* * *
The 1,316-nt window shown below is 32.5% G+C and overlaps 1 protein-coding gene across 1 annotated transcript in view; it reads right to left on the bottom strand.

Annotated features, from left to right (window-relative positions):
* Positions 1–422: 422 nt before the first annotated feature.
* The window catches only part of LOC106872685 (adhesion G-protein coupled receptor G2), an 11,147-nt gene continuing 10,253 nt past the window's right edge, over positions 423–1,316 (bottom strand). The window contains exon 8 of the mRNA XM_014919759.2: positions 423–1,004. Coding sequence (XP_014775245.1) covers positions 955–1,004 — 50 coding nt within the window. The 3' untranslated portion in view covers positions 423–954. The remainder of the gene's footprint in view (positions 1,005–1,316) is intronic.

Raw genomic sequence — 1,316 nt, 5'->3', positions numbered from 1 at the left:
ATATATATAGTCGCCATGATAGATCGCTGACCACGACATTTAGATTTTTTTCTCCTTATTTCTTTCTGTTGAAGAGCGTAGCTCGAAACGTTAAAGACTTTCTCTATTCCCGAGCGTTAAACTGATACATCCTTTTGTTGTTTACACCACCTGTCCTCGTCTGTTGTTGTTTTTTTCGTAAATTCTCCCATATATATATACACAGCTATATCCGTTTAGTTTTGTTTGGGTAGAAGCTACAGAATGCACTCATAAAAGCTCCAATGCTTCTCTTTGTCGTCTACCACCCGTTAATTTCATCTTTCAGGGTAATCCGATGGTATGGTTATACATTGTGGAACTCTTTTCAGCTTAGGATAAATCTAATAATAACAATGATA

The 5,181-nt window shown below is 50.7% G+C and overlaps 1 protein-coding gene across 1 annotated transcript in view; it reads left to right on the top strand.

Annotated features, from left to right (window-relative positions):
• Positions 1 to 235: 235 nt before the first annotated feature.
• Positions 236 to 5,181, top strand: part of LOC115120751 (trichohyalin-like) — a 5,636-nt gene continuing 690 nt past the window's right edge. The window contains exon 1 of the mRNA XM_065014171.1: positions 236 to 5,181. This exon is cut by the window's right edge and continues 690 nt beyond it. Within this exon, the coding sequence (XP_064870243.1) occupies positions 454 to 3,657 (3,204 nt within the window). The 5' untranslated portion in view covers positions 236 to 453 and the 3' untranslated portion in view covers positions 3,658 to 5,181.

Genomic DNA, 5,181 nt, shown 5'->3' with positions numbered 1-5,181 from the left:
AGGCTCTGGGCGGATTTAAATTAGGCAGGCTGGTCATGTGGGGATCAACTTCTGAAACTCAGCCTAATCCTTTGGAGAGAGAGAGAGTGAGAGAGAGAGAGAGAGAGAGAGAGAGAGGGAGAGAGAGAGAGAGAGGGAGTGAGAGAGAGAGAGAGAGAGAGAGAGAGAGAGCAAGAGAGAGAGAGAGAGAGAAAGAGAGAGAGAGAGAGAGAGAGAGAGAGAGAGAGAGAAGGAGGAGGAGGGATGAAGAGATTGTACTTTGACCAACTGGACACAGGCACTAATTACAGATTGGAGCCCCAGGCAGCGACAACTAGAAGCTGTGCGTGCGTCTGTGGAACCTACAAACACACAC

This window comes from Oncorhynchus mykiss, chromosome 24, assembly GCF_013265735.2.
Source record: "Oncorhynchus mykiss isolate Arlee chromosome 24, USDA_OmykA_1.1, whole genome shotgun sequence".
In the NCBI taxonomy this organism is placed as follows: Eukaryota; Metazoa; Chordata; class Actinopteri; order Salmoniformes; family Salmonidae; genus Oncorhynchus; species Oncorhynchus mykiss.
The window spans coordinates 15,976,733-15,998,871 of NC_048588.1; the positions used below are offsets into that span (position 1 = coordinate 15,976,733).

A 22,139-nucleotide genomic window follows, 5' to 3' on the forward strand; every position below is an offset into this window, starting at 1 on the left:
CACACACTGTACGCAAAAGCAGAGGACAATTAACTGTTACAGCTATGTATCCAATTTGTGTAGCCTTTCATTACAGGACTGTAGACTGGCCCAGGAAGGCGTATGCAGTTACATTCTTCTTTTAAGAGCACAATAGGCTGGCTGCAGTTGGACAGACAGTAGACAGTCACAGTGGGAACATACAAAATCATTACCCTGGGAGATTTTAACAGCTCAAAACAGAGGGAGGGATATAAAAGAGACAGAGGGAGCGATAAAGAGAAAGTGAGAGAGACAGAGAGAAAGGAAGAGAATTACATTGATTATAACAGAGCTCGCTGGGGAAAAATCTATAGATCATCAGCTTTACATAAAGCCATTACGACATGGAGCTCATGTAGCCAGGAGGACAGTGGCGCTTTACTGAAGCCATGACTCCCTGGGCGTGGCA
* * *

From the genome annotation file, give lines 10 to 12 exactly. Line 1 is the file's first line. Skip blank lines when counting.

• Positions 236 to 5,181, top strand: part of LOC115120751 (trichohyalin-like) — a 5,636-nt gene continuing 690 nt past the window's right edge. The window contains exon 1 of the mRNA XM_065014171.1: positions 236 to 5,181. This exon is cut by the window's right edge and continues 690 nt beyond it. Within this exon, the coding sequence (XP_064870243.1) occupies positions 454 to 3,657 (3,204 nt within the window). The 5' untranslated portion in view covers positions 236 to 453 and the 3' untranslated portion in view covers positions 3,658 to 5,181.

Genomic DNA, 5,181 nt, shown 5'->3' with positions numbered 1-5,181 from the left:
AGGCTCTGGGCGGATTTAAATTAGGCAGGCTGGTCATGTGGGGATCAACTTCTGAAACTCAGCCTAATCCTTTGGAGAGAGAGAGAGTGAGAGAGAGAGAGAGAGAGAGAGAGAGAGGGAGAGAGAGAGAGAGAGGGAGTGAGAGAGAGAGAGAGAGAGAGAGAGAGAGAGCAAGAGAGAGAGAGAGAGAGAAAGAGAGAGAGAGAGAGAGAGAGAGAGAGAGAGAGAGAAGGAGGAGGAGGGATGAAGAGATTGTACTTTGACCAACTGGACACAGGCACTAATTACAGATTGGAGCCCCAGGCAGCGACAACTAGAAGCTGTGCGTGCGTCTGTGGAACCTACAAACACACAC